The truth about why publishers limit authorial input on cover designs is probably a bit more mundane. While everyone has an opinion, I think marketing departments try to limit authorial input primarily as a means of making sure that their opinions win out, even as (or precisely because) there exists no science or data supporting marketing’s cover-design convictions:
The question is, who knows best?
The test case was the paperback of Anne Tyler’s Noah’s Compass. The initial design, with which editorial was happy, depicted a man’s checked shirt hanging next to a boy’s top on a washing line. It was a visual image that chimed perfectly with the book. But Vintage publisher Rachel Cugnoni flashed up a series of redesigns based on sales and marketing reaction, ultimately resulting in a jacket that, with an unmemorable, slightly twee image, made it look like any one of a thousand other books.
There’s no easy answer here. If looking like everybody else is bad, then standing out is good, right? Well, not if your book cover is hideous. But who decides which norm-busting cover is amazing and which one is awful? (Other than not the author.)
The Subjectivity of Cover Design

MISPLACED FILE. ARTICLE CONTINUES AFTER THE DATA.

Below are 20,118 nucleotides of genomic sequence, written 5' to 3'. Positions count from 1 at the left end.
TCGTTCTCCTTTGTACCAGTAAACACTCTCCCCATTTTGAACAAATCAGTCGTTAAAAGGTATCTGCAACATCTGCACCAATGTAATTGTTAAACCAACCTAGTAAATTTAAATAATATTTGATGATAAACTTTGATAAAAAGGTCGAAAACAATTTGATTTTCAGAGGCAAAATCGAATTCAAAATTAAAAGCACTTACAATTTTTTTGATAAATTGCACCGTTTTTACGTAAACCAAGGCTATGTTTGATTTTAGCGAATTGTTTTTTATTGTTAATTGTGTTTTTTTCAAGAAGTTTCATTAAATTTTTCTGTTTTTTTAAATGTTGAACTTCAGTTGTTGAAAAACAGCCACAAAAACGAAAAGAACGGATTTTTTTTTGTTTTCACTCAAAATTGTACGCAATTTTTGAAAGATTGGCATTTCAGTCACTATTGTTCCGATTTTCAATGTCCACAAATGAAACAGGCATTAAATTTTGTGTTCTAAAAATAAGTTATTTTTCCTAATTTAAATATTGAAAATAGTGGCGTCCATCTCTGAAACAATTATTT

No matter how many people are involved or not involved, the truth is that designing the cover of a book is a subjective process. Everyone reading this post knows this to be true simply because they’ve been in a bookstore looking at racks of professionally-design, marketing-department-driven book covers, some of which were wonderful, some of which seemed truly bad, some of which were so blase as to not even catch the eye, and some of which were never seen because the books were shelved spine-out. Even allowing for the possibility that a given customer might not be part of the target demographic for a particular title, if so many covers routinely fail to do what they are professionally designed to do — meaning attract our attention and motivate us to pick up the book and look at the professionally-edited blurbs on the back — how legitimate can the claim to cover-design professionalism really be? More importantly, how can anyone claim that professionally-designed covers which shun authorial input are more successful than covers that admit authorial input?